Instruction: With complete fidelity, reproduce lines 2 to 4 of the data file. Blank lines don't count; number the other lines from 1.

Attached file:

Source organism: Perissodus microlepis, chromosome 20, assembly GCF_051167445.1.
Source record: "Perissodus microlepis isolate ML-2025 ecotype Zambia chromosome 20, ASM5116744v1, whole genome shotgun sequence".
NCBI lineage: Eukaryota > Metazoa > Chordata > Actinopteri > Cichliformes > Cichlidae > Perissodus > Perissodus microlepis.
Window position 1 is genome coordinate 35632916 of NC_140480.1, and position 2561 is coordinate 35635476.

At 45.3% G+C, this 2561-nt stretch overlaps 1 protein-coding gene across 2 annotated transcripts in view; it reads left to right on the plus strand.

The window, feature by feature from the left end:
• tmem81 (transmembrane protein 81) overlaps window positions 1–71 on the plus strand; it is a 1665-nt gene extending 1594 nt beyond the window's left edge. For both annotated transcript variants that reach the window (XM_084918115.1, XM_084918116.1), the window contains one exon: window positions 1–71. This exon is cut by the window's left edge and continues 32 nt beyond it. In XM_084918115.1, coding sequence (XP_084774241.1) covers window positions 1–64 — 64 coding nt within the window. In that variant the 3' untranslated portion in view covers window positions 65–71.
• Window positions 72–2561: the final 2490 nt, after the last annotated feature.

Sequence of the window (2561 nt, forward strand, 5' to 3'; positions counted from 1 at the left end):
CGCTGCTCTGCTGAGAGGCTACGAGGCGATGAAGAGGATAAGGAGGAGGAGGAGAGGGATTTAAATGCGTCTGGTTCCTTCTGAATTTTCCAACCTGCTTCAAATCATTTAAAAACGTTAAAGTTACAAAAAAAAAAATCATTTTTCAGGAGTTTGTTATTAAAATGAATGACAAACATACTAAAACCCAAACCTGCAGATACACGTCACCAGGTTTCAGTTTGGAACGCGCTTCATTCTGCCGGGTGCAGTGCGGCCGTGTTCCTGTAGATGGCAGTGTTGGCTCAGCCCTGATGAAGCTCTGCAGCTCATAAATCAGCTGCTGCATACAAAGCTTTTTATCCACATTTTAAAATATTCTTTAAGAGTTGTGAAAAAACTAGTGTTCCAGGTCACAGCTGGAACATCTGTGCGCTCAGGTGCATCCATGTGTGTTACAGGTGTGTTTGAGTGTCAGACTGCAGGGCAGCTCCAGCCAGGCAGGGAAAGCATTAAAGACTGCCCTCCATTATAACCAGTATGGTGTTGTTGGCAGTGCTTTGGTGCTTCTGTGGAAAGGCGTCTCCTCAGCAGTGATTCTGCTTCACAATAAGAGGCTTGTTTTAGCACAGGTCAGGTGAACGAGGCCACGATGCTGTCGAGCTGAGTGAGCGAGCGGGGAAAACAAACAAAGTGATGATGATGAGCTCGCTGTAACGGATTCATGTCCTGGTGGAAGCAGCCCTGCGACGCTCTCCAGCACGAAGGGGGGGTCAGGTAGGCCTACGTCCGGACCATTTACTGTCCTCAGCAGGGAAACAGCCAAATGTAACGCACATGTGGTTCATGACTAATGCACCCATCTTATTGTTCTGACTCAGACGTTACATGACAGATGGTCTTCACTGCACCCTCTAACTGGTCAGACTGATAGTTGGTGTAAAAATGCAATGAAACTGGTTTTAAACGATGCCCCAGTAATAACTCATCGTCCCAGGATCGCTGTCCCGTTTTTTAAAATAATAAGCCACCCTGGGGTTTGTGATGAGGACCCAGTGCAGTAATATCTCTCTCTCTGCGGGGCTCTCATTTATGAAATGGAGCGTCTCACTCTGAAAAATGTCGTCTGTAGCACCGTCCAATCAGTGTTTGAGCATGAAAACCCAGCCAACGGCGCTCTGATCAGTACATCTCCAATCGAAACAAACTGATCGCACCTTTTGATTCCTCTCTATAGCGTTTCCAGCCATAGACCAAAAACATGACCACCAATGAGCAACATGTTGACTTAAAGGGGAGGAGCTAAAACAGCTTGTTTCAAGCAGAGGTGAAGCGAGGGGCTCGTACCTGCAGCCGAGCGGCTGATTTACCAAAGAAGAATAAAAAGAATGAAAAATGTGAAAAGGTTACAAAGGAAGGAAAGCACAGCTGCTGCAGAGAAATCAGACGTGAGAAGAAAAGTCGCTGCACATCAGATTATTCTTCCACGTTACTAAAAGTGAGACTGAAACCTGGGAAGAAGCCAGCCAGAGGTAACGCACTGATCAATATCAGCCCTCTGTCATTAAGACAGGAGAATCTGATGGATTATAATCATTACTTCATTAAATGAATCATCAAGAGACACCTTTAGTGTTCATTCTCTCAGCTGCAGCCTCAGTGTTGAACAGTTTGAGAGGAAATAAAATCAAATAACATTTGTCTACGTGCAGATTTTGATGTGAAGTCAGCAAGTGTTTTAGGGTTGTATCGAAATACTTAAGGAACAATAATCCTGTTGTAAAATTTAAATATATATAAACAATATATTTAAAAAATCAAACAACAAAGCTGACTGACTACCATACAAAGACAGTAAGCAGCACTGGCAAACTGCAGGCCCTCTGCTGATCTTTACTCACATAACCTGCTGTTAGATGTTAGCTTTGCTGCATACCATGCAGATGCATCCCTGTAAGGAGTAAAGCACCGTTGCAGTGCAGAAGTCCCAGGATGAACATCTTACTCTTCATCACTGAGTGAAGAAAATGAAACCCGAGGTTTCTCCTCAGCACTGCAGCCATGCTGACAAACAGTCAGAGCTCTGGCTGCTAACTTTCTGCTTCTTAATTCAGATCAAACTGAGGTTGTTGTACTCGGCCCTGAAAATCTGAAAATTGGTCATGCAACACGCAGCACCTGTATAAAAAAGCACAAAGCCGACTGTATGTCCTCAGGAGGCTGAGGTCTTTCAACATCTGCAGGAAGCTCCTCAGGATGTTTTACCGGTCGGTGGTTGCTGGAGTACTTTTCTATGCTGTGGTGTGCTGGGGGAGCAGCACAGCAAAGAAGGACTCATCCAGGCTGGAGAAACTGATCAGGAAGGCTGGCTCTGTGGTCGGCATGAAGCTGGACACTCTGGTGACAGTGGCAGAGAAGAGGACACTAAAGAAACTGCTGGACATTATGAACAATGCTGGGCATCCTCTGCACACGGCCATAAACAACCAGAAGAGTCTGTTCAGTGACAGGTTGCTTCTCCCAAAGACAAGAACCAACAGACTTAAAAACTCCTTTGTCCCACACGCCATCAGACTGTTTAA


Source record: "Perissodus microlepis isolate ML-2025 ecotype Zambia chromosome 20, ASM5116744v1, whole genome shotgun sequence".
NCBI lineage: Eukaryota > Metazoa > Chordata > Actinopteri > Cichliformes > Cichlidae > Perissodus > Perissodus microlepis.
Window position 1 is genome coordinate 35632916 of NC_140480.1, and position 2561 is coordinate 35635476.